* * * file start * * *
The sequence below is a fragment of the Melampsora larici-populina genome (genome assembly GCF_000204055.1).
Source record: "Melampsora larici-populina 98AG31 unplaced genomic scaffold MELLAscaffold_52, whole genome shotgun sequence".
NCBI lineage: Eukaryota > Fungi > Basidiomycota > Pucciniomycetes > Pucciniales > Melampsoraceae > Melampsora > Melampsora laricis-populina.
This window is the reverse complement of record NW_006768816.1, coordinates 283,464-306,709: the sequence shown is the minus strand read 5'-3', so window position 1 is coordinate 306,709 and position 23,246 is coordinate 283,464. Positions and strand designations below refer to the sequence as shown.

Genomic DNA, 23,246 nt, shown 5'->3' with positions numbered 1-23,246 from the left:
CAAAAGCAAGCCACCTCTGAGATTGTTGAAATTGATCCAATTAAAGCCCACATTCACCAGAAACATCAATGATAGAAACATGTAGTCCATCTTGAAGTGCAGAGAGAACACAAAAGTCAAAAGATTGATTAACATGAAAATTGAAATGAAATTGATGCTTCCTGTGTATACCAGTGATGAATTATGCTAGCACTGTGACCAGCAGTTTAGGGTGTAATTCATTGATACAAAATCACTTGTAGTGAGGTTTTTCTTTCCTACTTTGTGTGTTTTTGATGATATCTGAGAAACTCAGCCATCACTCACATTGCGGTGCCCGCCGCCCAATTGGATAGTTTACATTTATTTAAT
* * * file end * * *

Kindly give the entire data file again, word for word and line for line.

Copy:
The sequence below is a fragment of the Melampsora larici-populina genome (genome assembly GCF_000204055.1).
Source record: "Melampsora larici-populina 98AG31 unplaced genomic scaffold MELLAscaffold_52, whole genome shotgun sequence".
NCBI lineage: Eukaryota > Fungi > Basidiomycota > Pucciniomycetes > Pucciniales > Melampsoraceae > Melampsora > Melampsora laricis-populina.
This window is the reverse complement of record NW_006768816.1, coordinates 283,464-306,709: the sequence shown is the minus strand read 5'-3', so window position 1 is coordinate 306,709 and position 23,246 is coordinate 283,464. Positions and strand designations below refer to the sequence as shown.

Genomic DNA, 23,246 nt, shown 5'->3' with positions numbered 1-23,246 from the left:
CAAAAGCAAGCCACCTCTGAGATTGTTGAAATTGATCCAATTAAAGCCCACATTCACCAGAAACATCAATGATAGAAACATGTAGTCCATCTTGAAGTGCAGAGAGAACACAAAAGTCAAAAGATTGATTAACATGAAAATTGAAATGAAATTGATGCTTCCTGTGTATACCAGTGATGAATTATGCTAGCACTGTGACCAGCAGTTTAGGGTGTAATTCATTGATACAAAATCACTTGTAGTGAGGTTTTTCTTTCCTACTTTGTGTGTTTTTGATGATATCTGAGAAACTCAGCCATCACTCACATTGCGGTGCCCGCCGCCCAATTGGATAGTTTACATTTATTTAAT